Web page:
kids

1 Article; 2,334 Posts

the care plan process is confusing to me. maybe you can clarify some issues since you have a lot of experience with them. in obra it is refered to as an interdisciplinary care plan. just states the rn must coordinate it that of course is a federal regulation. i dont know about your state but in california the state regulations (title 22) states that lvns are limited to writing whatever interventions they are responsible for on the care plan and only rn's can formulate nursing diagnoses. in spite of that it is common practice in the ltc in california for dietary supervisors, activity directors, & social service designees to be writing care plans. i mean nursing diagnoses, goals and interventions. lvn's write them to. :)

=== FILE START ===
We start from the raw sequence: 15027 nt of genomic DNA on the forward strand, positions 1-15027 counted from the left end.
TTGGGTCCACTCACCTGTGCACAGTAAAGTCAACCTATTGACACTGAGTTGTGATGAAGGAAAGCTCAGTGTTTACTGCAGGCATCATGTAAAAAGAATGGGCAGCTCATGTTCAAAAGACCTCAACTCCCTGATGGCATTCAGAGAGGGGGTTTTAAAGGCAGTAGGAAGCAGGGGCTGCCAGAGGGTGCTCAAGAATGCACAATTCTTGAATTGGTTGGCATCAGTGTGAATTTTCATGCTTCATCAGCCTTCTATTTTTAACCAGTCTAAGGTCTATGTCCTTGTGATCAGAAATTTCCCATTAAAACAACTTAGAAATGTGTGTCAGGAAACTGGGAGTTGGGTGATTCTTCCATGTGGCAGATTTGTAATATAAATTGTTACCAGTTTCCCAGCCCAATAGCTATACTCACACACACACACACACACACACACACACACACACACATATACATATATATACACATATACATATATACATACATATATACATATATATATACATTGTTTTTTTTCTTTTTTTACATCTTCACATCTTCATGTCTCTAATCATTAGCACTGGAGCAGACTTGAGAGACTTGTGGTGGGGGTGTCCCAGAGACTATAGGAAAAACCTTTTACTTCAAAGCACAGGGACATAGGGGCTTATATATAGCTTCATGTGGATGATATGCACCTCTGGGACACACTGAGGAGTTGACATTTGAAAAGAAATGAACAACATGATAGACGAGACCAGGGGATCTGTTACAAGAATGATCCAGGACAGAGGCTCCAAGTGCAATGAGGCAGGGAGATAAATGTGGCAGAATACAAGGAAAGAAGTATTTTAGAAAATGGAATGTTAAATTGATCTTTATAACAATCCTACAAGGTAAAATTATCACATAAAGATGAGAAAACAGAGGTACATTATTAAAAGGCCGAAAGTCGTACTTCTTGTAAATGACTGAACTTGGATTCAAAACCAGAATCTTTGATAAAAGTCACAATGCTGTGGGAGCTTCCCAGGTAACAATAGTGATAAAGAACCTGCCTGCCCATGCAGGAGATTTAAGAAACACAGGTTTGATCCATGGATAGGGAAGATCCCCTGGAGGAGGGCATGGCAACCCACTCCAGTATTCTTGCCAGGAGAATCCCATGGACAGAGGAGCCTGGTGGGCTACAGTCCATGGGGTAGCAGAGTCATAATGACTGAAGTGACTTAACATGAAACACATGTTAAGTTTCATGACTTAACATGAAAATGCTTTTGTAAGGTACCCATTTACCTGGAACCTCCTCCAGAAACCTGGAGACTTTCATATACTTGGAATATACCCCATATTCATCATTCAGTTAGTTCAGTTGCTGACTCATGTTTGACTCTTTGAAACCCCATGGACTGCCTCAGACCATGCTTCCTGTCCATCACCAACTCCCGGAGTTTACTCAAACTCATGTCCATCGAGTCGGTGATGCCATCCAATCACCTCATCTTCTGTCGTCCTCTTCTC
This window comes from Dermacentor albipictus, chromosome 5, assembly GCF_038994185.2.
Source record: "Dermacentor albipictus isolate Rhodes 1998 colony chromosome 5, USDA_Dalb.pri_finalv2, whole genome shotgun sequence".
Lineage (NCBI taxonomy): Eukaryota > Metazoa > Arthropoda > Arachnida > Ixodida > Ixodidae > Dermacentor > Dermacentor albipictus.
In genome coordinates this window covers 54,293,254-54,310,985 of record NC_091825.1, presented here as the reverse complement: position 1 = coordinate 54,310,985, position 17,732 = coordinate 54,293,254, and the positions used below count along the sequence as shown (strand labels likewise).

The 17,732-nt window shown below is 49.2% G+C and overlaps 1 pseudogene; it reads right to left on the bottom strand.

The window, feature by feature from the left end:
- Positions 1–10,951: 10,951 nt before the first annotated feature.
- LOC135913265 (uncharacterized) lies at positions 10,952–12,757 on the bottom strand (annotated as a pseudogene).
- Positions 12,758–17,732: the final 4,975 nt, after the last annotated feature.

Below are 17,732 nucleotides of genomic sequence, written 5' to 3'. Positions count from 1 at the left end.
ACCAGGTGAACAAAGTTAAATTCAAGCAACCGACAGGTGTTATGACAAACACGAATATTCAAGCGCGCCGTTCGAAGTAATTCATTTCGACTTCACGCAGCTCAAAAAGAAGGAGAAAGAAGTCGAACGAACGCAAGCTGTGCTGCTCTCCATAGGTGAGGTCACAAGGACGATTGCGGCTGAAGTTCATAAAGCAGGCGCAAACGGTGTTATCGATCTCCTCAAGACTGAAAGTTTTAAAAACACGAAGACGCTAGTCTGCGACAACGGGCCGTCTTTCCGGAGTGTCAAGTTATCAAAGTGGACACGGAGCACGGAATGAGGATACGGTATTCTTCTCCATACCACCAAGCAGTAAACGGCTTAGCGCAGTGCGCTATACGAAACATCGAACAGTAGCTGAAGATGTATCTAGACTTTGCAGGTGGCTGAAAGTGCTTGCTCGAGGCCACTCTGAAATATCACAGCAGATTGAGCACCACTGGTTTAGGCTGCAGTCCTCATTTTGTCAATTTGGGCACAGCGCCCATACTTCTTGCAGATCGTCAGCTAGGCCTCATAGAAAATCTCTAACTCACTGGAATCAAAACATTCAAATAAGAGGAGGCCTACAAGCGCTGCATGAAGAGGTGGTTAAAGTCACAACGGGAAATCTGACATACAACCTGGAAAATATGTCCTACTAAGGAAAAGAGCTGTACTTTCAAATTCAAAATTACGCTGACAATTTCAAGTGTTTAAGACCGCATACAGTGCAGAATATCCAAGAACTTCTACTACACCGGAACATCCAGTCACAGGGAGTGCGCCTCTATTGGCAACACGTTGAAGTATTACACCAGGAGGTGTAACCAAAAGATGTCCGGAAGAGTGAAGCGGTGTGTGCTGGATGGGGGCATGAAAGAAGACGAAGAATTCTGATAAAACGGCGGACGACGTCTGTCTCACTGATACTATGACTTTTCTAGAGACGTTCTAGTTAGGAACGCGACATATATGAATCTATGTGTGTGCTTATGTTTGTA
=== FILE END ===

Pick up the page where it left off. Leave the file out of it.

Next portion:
the way the rules are in interpeted in my area is that the rns signature on the mds "certifies" that the contents are complete and accurate, the rn signature on the care plan "approves" it. the rules (here) do not specify that the rn writes every word on the mds/raps/care plan, only that an rn had reveiwed the contents, made any changes and approved it.

i went thru to many state surveys before, during and after obra was implimented and 2 federal after using these methods, not once were they questioned. and yes, the state & federal surveyors were aware as it was the procedure was documented.

Destinystar

242 Posts

the ltc that i have worked in the surveyors have never commented on who wrote the care plan just on the accuracy of the information.

the way the rules are in interpeted in my area is that the rns signature on the mds "certifies" that the contents are complete and accurate, the rn signature on the care plan "approves" it. the rules (here) do not specify that the rn writes every word on the mds/raps/care plan, only that an rn had reveiwed the contents, made any changes and approved it.